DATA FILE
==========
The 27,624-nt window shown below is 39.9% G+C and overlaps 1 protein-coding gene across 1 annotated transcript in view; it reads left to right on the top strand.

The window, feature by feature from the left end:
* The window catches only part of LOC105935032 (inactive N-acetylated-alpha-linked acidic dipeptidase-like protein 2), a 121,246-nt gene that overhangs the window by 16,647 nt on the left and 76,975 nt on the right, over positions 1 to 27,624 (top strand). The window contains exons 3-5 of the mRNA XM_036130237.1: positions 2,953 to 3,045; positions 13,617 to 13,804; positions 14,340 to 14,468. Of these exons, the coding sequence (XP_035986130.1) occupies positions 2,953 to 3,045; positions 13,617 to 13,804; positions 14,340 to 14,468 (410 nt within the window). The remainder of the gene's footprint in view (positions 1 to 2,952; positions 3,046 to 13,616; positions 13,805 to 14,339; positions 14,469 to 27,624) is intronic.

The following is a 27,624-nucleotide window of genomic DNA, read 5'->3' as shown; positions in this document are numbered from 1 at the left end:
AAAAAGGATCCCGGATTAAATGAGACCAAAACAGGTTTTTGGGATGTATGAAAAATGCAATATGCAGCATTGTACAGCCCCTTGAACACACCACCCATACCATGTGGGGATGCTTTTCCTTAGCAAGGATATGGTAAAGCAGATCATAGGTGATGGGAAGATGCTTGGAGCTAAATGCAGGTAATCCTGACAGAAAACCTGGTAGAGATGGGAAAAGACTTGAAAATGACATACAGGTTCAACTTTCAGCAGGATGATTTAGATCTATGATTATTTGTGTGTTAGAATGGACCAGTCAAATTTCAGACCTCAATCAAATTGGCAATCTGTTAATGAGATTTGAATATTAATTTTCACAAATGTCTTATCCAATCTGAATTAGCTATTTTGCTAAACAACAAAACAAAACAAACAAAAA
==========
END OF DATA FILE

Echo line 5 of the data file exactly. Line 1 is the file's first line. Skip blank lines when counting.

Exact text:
AAAAAGGATCCCGGATTAAATGAGACCAAAACAGGTTTTTGGGATGTATGAAAAATGCAATATGCAGCATTGTACAGCCCCTTGAACACACCACCCATACCATGTGGGGATGCTTTTCCTTAGCAAGGATATGGTAAAGCAGATCATAGGTGATGGGAAGATGCTTGGAGCTAAATGCAGGTAATCCTGACAGAAAACCTGGTAGAGATGGGAAAAGACTTGAAAATGACATACAGGTTCAACTTTCAGCAGGATGATTTAGATCTATGATTATTTGTGTGTTAGAATGGACCAGTCAAATTTCAGACCTCAATCAAATTGGCAATCTGTTAATGAGATTTGAATATTAATTTTCACAAATGTCTTATCCAATCTGAATTAGCTATTTTGCTAAACAACAAAACAAAACAAACAAAAA